Foraging Tips

Please remember the countryside code: Respect the trees, plants and mushrooms, the surrounding environment, wildlife that may have a dependence on with what you are taking, other people and their property. The countryside act also states that you shouldn’t uproot any plant from common land.

In Royal Parks and Protected Parks,forestry areas you may not pick or pick up anything. On Commons, heaths and in the Countryside you may Pick leaves, fruit, flowers only for your personal use.

My rule is take one in three flowers, leaves or plant tops – that way the insects, birds have their share.

Bark, only collect fallen or cut branches, if you take bark from a tree you could kill it








Leaves yellows, roots browns/ochres

Excellent colourfastness Try with mordant and without

Colours with mordant brighter  However it is still colourfast without mordant

QUEEN ANNE’S LACE\ wild carrot BE CAREFUL Hemlock is part of this family

Flowers, leaves, plant tops

In early spring the leaves dye a bright green Later in the season the flowers and plant tops go towards yellows.

Alum Mordant Fairly good colourfastness


Flowers, plant tops

Smells wonderful as you simmer it – but it is poisonous – don’t make a tea ( It was used for abortions in the past) Tansy dries very well and the colour from the dried flowers is a good saturated colour

Bright deep yellows

Excellent colourfastness

Alum mordant


Flowers, plant tops

A lovely smell when simmering – very herby Can be dried – colours somewhat more beige

Dyes Olive greens 

Good colourfastness

Alum mordant Lovely greens with a Copper modifier afterbath

ST JOHN’S WORT Common Hypericum perferatum Small wild variety

Flowers, plant tops, leaves

I have found that only the short wild variety dyes good bright colours. The varieties that you find in gardens and municipal parks have not turned out well. You can dry the plant tops and flowers to store The dried material produces good colour

Dyes Green and yellow 

Alum mordant

  • Jenny Dean explains a 3 colour process
  • worth an experiment

Good colourfastness



I have found mugwort this year to be fantastic. I have achieved good olive greens using the leaves only. I dyed with Spring mugwort – which was a beautiful chartreuse and the late summer mugwort has dyed an olive green

Dyes Olive greens 

Good colourfastness

Alum mordant Lovely greens with a Copper modifier afterbath

HEATHER Whole Plant tops

Please be very careful when taking from heather heaths. Only take the tops of the plants and flowers – they can be shallow rooted in sandy soil and are protecting the ground from erosion.  Drys well – produces darker/ mustard colours from dried tops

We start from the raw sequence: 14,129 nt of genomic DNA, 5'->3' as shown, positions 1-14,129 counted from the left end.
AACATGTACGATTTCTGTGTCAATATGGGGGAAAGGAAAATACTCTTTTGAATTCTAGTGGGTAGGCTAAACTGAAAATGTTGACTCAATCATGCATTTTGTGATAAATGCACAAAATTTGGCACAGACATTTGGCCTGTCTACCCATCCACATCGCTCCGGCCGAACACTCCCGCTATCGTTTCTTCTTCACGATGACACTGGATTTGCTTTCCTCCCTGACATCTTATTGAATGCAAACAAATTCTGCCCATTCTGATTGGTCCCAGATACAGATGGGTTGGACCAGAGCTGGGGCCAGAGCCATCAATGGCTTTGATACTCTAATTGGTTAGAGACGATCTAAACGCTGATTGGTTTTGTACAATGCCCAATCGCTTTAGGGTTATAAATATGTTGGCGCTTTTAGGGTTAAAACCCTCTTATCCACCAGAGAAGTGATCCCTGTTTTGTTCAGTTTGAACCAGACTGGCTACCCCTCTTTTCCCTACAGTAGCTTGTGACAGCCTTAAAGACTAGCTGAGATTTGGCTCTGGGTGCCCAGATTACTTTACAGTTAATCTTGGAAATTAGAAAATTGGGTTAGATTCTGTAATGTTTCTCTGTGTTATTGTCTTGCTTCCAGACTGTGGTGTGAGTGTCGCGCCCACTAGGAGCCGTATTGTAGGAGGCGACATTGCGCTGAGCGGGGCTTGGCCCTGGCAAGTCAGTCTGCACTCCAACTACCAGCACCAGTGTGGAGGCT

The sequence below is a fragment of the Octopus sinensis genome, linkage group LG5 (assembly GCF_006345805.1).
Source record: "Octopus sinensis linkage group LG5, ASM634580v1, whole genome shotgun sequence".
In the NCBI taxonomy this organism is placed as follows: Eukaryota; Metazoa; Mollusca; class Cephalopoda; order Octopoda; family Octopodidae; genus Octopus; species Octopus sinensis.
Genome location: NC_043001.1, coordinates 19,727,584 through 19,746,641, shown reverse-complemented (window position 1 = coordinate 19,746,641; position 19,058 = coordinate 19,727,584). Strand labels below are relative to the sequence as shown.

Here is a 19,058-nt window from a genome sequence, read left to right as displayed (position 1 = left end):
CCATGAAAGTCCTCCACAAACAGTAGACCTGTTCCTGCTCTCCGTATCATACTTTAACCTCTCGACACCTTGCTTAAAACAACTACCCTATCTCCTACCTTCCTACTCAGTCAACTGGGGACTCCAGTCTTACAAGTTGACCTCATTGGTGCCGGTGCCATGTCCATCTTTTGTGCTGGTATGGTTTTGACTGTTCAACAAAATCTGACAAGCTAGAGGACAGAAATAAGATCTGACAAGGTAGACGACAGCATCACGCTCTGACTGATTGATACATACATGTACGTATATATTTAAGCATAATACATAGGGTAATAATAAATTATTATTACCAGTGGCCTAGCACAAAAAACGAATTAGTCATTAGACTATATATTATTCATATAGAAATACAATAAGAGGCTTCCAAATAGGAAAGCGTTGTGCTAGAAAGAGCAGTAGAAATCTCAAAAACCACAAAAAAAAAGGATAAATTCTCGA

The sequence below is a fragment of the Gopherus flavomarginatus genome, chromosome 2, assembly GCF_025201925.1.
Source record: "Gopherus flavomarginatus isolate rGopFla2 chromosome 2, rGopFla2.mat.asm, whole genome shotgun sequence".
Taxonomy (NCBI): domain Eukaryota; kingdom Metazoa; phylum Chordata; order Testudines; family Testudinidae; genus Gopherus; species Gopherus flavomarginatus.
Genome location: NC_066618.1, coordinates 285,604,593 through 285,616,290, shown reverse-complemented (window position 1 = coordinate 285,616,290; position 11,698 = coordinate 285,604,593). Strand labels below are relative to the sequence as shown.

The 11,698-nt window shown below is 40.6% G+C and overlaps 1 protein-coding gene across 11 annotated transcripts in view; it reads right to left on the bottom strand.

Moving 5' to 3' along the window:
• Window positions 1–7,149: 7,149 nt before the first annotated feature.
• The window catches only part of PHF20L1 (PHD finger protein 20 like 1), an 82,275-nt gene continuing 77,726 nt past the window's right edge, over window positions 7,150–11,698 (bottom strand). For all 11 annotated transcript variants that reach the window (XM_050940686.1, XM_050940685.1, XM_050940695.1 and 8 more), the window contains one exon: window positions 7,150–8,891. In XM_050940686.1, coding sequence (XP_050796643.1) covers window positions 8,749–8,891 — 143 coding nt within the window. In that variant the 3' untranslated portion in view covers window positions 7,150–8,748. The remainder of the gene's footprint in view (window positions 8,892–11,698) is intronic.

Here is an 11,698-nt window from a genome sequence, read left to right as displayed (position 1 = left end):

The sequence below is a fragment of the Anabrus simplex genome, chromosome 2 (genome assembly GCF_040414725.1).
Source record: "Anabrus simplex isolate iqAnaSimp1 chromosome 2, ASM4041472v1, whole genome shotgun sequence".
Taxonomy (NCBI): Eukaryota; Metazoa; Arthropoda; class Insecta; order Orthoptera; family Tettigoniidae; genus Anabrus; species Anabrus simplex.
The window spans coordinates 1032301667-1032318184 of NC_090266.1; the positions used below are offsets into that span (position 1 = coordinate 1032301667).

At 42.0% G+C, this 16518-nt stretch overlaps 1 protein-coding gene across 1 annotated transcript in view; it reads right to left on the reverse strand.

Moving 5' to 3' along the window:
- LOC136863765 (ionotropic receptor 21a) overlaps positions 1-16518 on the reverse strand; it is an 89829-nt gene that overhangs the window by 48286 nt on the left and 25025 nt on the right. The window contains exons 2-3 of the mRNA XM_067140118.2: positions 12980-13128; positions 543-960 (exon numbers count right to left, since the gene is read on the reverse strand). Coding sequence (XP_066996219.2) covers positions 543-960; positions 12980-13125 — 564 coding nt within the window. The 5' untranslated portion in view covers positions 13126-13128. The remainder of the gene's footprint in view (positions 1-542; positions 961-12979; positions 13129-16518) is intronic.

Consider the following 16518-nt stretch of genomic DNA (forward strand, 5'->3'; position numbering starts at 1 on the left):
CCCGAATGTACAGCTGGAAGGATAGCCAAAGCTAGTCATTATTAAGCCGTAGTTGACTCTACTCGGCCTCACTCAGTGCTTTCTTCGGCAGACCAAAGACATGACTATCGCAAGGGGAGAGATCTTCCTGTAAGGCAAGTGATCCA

Dyes Fantastic strong golden yellows 

Excellent lightfastness Alum mordant



This is a bit of a wonder plant. It is the only readily available safe plant mordant that is a light enough colour

that it will not alter the colour you dye afterwards too much. I have seen friends get pink dye from the leaves in Autumn – but I have not. You can also give the sumac fruit a go Can be used instead of Alum to mordant wool

Natural Mordant – tannin

Dyes Very pale cream/tan

No Mordant necessary


Just the green outer shell

Use gloves when handling the fruit – it really stains skin If you want the nuts then collect when they fall to the ground.

Break the outer green shell off the nuts. Put the green shells into water to keep. They will ferment a bit and go black – but they work perfectly well kept this way all year. I like to pick them when young as the nuts are still soft and you can cut the whole fruit up and keep in water. 

Very strong Tannin – no mordant needed Deep rich browns

Colour darkens in light! Blacks with an Iron modifier Blue blacks with a copper modifier afterbath


The colour is very variable – from light browns through to mid browns – it depends on the tannin in that particular tree Oak galls – the smooth hard ones are fantastic – a good dark brown that has been used as a dye for centuries

Tannin – no mordant needed

Dyes Browns/ khaki

Excellent lightfastness Greys with an Iron Modifier afterbath

IVY Leaves

In winter in desperation I have used Ivy. It can be iffy  – 

Dyes Grey greens, dark olive green

Alum mordant

Fair lightfastness A copper modifier afterbath can produce a dark grey green that it very attractive